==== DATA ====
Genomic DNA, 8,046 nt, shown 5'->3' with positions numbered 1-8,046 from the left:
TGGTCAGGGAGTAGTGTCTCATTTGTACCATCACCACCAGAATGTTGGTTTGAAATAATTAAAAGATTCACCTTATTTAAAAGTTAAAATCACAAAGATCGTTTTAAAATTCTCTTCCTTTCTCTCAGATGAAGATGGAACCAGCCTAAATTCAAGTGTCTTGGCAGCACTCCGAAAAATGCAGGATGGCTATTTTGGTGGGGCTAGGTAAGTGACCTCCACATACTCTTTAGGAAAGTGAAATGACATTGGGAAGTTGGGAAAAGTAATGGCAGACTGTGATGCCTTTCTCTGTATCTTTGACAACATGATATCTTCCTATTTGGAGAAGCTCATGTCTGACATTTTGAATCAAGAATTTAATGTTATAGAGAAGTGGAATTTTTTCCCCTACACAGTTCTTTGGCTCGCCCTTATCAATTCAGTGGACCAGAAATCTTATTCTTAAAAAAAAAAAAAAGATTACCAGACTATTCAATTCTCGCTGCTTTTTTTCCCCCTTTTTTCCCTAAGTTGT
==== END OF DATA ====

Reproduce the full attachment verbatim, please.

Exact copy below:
Genomic DNA, 8,046 nt, shown 5'->3' with positions numbered 1-8,046 from the left:
TGGTCAGGGAGTAGTGTCTCATTTGTACCATCACCACCAGAATGTTGGTTTGAAATAATTAAAAGATTCACCTTATTTAAAAGTTAAAATCACAAAGATCGTTTTAAAATTCTCTTCCTTTCTCTCAGATGAAGATGGAACCAGCCTAAATTCAAGTGTCTTGGCAGCACTCCGAAAAATGCAGGATGGCTATTTTGGTGGGGCTAGGTAAGTGACCTCCACATACTCTTTAGGAAAGTGAAATGACATTGGGAAGTTGGGAAAAGTAATGGCAGACTGTGATGCCTTTCTCTGTATCTTTGACAACATGATATCTTCCTATTTGGAGAAGCTCATGTCTGACATTTTGAATCAAGAATTTAATGTTATAGAGAAGTGGAATTTTTTCCCCTACACAGTTCTTTGGCTCGCCCTTATCAATTCAGTGGACCAGAAATCTTATTCTTAAAAAAAAAAAAAAGATTACCAGACTATTCAATTCTCGCTGCTTTTTTTCCCCCTTTTTTCCCTAAGTTGT